Dr Rod Tolley – Why walking (and cycling) is good for busine$$

Dr Rod Tolley – Why walking (and cycling) is good for busine$$ –  Queensland Walks, Brisbane 23 November 2012

40% of all trips in Australia are less than 3 km’s in length

57% of Australians are not achieving their daily physical activity requirements

Fuel efficiency is now the 2nd consideration when purchasing a new car, up from 17th place

Research in Vancouver indicates that by 2017 Governments and Councils will spend ZERO on non-health and education expenses (assuming education spending remains at 27% of all budgets because health expenditure will have skyrocket to 73%)

Road ask the audience “Do we (Australia) have an engineering manual which says we should plan cities as if people don’t matter?”

Jan Gehl says “There is more to walking than walking”. That is we need to plan and design places not routes because people want to site, chat, relax, spend money, eat and loiter

Rod says the 3 biggest walking problems we have in Australia are:

  1. Data – We aren’t collecting enough data, we are undercounting and the quality of our data is poor. It’s ‘only what’s counted that counts’. If we want to justify investment in walking we need more and better data
  2. Economic myths – Walking is good for business. We should all read this Heart Foundation discussion paper. http://www.heartfoundation.org.au/sitecollectiondocuments/goodforbusinessfinal_nov.pdf
  3. Changing culture – You can make money from walking. There is a correlation of high ‘Walk Scores’ and higher house values/prices. Get the Walk Score for where you live at http://www.walkscore.com/.  For example the inner city suburb of Teneriffe in Brisbane has a Walk Score of off 88 because you can walk to the shops, school and public transport. By complete contrast the acreage community of Burpengary in Moreton Bay has a Walk Score of 0 because almost all errands require a car.

Parklets, reallocating/reprioritising car parking spaces into outdoor dining areas, in San Francisco increased pedestrian footfall by 40%

The economic uplift associated with taking traffic out of Times Square and making it a place for people included: 84% of people dwelled in the area for longer, 42% of NY residents visited Times Square more often and 26% of employees in the area took lunch more often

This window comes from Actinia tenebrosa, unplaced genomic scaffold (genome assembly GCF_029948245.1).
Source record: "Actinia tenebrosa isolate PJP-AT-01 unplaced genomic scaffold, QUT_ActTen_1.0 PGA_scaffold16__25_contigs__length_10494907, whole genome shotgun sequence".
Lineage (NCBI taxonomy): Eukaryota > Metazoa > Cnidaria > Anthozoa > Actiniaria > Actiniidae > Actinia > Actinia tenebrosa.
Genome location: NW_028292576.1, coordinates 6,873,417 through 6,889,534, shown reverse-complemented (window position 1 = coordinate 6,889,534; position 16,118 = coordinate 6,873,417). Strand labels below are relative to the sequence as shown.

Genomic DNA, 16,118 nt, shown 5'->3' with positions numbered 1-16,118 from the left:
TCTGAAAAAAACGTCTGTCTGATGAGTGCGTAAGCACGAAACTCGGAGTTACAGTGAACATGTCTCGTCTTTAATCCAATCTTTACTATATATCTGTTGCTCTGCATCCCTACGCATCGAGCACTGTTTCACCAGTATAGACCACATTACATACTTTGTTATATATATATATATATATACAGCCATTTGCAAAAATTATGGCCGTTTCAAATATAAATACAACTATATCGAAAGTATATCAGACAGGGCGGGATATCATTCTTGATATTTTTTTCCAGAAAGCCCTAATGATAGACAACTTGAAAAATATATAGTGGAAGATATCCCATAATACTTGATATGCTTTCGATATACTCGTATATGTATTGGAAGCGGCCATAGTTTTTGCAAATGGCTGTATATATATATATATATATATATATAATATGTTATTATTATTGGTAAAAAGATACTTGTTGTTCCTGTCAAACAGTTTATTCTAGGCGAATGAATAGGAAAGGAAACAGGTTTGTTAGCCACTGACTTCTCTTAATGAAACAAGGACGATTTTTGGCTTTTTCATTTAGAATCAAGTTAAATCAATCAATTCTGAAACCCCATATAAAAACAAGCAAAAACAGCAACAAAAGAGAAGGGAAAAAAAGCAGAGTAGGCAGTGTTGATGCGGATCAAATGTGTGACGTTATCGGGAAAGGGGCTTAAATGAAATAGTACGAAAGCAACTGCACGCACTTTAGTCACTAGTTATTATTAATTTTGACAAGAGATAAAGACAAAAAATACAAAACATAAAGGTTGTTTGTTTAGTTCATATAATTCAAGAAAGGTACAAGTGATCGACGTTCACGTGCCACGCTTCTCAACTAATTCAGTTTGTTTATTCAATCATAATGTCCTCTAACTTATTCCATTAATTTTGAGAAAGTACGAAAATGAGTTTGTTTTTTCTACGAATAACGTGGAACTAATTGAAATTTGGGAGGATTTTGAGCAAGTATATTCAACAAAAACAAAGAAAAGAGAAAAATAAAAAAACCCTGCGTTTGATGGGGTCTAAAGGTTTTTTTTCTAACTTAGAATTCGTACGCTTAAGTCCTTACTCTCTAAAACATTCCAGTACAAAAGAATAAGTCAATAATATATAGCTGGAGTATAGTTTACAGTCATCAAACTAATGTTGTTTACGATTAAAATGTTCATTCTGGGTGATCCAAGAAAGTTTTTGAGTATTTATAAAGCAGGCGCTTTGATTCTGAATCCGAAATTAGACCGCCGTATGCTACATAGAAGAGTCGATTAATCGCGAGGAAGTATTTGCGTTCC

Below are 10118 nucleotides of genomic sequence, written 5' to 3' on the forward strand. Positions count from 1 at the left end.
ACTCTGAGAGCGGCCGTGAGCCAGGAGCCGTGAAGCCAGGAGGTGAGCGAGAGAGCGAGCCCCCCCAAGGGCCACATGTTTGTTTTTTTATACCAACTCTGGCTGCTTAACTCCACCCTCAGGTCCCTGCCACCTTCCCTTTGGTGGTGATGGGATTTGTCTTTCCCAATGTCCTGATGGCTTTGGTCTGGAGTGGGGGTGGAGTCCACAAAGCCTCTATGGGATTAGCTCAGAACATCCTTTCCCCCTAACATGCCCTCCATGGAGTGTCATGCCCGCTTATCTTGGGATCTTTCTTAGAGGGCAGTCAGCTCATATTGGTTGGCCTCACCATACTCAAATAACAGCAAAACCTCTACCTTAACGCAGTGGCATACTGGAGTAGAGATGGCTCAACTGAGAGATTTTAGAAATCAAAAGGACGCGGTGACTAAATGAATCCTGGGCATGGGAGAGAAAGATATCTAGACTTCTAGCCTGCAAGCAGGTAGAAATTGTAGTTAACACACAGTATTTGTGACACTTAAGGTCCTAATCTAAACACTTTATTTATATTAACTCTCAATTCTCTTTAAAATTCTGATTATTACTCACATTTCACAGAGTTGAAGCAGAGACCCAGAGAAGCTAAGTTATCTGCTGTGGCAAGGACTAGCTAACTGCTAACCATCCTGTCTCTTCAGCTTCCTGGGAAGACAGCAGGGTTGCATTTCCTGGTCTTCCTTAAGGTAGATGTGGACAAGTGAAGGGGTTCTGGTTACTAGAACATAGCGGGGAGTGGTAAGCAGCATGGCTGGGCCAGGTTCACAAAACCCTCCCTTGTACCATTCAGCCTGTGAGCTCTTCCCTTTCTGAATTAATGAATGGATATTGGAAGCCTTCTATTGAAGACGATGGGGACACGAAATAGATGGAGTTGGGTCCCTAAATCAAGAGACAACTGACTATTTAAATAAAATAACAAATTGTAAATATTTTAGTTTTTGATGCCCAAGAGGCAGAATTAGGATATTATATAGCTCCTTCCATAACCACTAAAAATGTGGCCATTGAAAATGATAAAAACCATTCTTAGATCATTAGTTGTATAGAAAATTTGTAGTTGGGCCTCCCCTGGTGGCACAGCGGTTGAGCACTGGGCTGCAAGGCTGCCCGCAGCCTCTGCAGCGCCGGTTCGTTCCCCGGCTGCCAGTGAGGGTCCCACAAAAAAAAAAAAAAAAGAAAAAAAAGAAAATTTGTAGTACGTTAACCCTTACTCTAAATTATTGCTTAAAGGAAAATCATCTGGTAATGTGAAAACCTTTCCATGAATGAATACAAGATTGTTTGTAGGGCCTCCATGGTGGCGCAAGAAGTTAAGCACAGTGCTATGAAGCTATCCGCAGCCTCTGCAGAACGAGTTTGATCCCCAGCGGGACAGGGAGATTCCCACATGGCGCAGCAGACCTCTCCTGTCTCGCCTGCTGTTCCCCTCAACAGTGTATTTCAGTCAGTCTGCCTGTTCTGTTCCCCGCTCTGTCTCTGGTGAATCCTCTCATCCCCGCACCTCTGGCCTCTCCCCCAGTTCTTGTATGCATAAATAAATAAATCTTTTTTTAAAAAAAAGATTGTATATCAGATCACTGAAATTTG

In New York they experiment first with ‘cheap and cheerful’ temporary/pilot projects then they make successful temporary projects permanent

Spending power related to mode of travel in London revealed showed that: people walking spend £91, car drivers spend £64, bus users spend £63, £bike riders spend £56 and train/tube travellers spend £46

Closing Madero Street in Mexico City to vehicles resulted in a four-fold increase in footfall and a five-fold increase in spending

Surveys in Graz in Austria revealed that retailers and traders thought that 58% of shoppers arrived by car when actually only 32% arrived by car. The same traders thought that only 25% of shoppers arrived by foot when actually 44% of patrons walked.

Sustrans in the UK say “Traders may push for transport planning decisions and scenarios that are actually not in their best interests”

In Acland Street in Port Philip in Melbourne traders were given money by the council to conduct their own travel surveys. The traders found out for themselves, first hand, that 57% of shoppers arrived by foot, 16% arrived by bicycle or bus and only 26% arrived by car. The traders lobbied Council for car parking spaces to be removed!

Research by BECA in New Zealand has revealed that shoppers want:

  1. Landscaped streets
  2. Pedestrian crossings
  3. Frequent bus services

…. and that traders want:

  1. More on-street car parking
  2. More off-street car parking and car parks
  3. More pedestrian crossings

The world has changed. Planning in the ‘new’ normal has many opportunities, including:

  • Value for Money. The 201 Sydney Inner bikeways study had a BCR of 3.88:1 and the Legible London wayfinding had a BCR of 5.31:1
  • Peak car. Car use is decreasing in most major cities. In 2011 people in the USA drove 6% less miles than in 2012 and Gen Y are less dependent on the car than older generations. More details at Tucker & Milczorski July 2012

Rod says “No-one ever goes to a place because it has great on-street car parking”

Rod concluded that “People on foot are an indicator species of the quality of life in our cities”